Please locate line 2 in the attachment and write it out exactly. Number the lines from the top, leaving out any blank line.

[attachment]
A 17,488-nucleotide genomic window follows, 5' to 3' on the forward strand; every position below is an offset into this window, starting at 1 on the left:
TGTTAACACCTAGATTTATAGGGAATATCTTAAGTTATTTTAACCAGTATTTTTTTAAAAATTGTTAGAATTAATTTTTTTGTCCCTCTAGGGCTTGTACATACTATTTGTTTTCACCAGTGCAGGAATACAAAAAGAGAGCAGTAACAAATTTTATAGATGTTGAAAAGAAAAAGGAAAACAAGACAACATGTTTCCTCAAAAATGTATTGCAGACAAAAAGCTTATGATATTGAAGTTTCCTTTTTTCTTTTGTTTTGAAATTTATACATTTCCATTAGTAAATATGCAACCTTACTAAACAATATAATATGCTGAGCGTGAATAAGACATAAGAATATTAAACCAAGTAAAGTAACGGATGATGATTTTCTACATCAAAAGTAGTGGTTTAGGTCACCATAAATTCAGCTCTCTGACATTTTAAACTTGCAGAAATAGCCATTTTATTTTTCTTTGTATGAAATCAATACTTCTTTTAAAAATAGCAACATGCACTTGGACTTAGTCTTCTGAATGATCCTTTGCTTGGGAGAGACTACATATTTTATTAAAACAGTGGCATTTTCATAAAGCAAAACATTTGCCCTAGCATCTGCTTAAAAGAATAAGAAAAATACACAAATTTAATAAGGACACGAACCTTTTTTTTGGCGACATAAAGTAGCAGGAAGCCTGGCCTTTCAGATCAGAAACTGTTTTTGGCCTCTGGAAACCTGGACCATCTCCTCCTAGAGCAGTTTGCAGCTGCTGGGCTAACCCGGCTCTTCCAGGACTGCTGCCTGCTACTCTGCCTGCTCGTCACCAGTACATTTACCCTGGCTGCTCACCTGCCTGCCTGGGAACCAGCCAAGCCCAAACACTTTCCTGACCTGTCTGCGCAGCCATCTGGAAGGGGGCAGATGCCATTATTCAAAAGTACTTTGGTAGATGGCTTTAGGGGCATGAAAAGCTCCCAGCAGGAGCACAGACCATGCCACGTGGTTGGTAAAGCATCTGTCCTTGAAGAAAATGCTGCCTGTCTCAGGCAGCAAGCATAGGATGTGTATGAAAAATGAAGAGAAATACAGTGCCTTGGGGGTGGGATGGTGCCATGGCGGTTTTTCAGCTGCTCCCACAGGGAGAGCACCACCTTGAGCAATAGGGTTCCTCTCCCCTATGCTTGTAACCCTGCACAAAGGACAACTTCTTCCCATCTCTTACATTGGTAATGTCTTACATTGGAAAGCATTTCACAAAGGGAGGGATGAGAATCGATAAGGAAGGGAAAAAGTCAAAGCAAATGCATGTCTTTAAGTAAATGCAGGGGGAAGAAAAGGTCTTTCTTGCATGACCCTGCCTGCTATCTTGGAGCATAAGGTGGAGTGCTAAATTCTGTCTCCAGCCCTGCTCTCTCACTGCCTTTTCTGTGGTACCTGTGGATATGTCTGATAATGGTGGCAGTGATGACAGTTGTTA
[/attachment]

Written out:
TGTTAACACCTAGATTTATAGGGAATATCTTAAGTTATTTTAACCAGTATTTTTTTAAAAATTGTTAGAATTAATTTTTTTGTCCCTCTAGGGCTTGTACATACTATTTGTTTTCACCAGTGCAGGAATACAAAAAGAGAGCAGTAACAAATTTTATAGATGTTGAAAAGAAAAAGGAAAACAAGACAACATGTTTCCTCAAAAATGTATTGCAGACAAAAAGCTTATGATATTGAAGTTTCCTTTTTTCTTTTGTTTTGAAATTTATACATTTCCATTAGTAAATATGCAACCTTACTAAACAATATAATATGCTGAGCGTGAATAAGACATAAGAATATTAAACCAAGTAAAGTAACGGATGATGATTTTCTACATCAAAAGTAGTGGTTTAGGTCACCATAAATTCAGCTCTCTGACATTTTAAACTTGCAGAAATAGCCATTTTATTTTTCTTTGTATGAAATCAATACTTCTTTTAAAAATAGCAACATGCACTTGGACTTAGTCTTCTGAATGATCCTTTGCTTGGGAGAGACTACATATTTTATTAAAACAGTGGCATTTTCATAAAGCAAAACATTTGCCCTAGCATCTGCTTAAAAGAATAAGAAAAATACACAAATTTAATAAGGACACGAACCTTTTTTTTGGCGACATAAAGTAGCAGGAAGCCTGGCCTTTCAGATCAGAAACTGTTTTTGGCCTCTGGAAACCTGGACCATCTCCTCCTAGAGCAGTTTGCAGCTGCTGGGCTAACCCGGCTCTTCCAGGACTGCTGCCTGCTACTCTGCCTGCTCGTCACCAGTACATTTACCCTGGCTGCTCACCTGCCTGCCTGGGAACCAGCCAAGCCCAAACACTTTCCTGACCTGTCTGCGCAGCCATCTGGAAGGGGGCAGATGCCATTATTCAAAAGTACTTTGGTAGATGGCTTTAGGGGCATGAAAAGCTCCCAGCAGGAGCACAGACCATGCCACGTGGTTGGTAAAGCATCTGTCCTTGAAGAAAATGCTGCCTGTCTCAGGCAGCAAGCATAGGATGTGTATGAAAAATGAAGAGAAATACAGTGCCTTGGGGGTGGGATGGTGCCATGGCGGTTTTTCAGCTGCTCCCACAGGGAGAGCACCACCTTGAGCAATAGGGTTCCTCTCCCCTATGCTTGTAACCCTGCACAAAGGACAACTTCTTCCCATCTCTTACATTGGTAATGTCTTACATTGGAAAGCATTTCACAAAGGGAGGGATGAGAATCGATAAGGAAGGGAAAAAGTCAAAGCAAATGCATGTCTTTAAGTAAATGCAGGGGGAAGAAAAGGTCTTTCTTGCATGACCCTGCCTGCTATCTTGGAGCATAAGGTGGAGTGCTAAATTCTGTCTCCAGCCCTGCTCTCTCACTGCCTTTTCTGTGGTACCTGTGGATATGTCTGATAATGGTGGCAGTGATGACAGTTGTTA